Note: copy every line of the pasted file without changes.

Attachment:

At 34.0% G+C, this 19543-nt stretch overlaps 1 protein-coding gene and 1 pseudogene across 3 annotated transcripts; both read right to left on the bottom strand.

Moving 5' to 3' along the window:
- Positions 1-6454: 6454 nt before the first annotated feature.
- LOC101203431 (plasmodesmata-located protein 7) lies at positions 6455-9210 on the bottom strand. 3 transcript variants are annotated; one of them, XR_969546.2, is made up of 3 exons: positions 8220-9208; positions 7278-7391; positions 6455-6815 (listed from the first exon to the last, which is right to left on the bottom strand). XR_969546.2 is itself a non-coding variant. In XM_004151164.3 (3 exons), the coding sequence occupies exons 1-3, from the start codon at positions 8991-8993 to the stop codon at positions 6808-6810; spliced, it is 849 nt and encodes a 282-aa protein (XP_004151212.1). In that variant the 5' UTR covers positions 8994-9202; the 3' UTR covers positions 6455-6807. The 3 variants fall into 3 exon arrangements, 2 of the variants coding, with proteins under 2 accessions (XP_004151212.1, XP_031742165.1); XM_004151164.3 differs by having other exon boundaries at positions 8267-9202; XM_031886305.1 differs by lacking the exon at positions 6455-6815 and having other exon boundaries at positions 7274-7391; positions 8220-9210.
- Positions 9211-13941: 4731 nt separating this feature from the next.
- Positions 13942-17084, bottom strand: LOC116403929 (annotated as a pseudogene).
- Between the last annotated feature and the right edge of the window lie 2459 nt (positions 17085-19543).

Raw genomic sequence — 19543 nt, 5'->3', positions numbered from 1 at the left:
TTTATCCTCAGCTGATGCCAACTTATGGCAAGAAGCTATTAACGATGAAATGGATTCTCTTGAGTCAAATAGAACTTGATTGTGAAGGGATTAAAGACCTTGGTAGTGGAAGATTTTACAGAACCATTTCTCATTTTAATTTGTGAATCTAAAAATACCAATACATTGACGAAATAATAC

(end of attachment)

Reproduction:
At 34.0% G+C, this 19543-nt stretch overlaps 1 protein-coding gene and 1 pseudogene across 3 annotated transcripts; both read right to left on the bottom strand.

Moving 5' to 3' along the window:
- Positions 1-6454: 6454 nt before the first annotated feature.
- LOC101203431 (plasmodesmata-located protein 7) lies at positions 6455-9210 on the bottom strand. 3 transcript variants are annotated; one of them, XR_969546.2, is made up of 3 exons: positions 8220-9208; positions 7278-7391; positions 6455-6815 (listed from the first exon to the last, which is right to left on the bottom strand). XR_969546.2 is itself a non-coding variant. In XM_004151164.3 (3 exons), the coding sequence occupies exons 1-3, from the start codon at positions 8991-8993 to the stop codon at positions 6808-6810; spliced, it is 849 nt and encodes a 282-aa protein (XP_004151212.1). In that variant the 5' UTR covers positions 8994-9202; the 3' UTR covers positions 6455-6807. The 3 variants fall into 3 exon arrangements, 2 of the variants coding, with proteins under 2 accessions (XP_004151212.1, XP_031742165.1); XM_004151164.3 differs by having other exon boundaries at positions 8267-9202; XM_031886305.1 differs by lacking the exon at positions 6455-6815 and having other exon boundaries at positions 7274-7391; positions 8220-9210.
- Positions 9211-13941: 4731 nt separating this feature from the next.
- Positions 13942-17084, bottom strand: LOC116403929 (annotated as a pseudogene).
- Between the last annotated feature and the right edge of the window lie 2459 nt (positions 17085-19543).

Raw genomic sequence — 19543 nt, 5'->3', positions numbered from 1 at the left:
TTTATCCTCAGCTGATGCCAACTTATGGCAAGAAGCTATTAACGATGAAATGGATTCTCTTGAGTCAAATAGAACTTGATTGTGAAGGGATTAAAGACCTTGGTAGTGGAAGATTTTACAGAACCATTTCTCATTTTAATTTGTGAATCTAAAAATACCAATACATTGACGAAATAATAC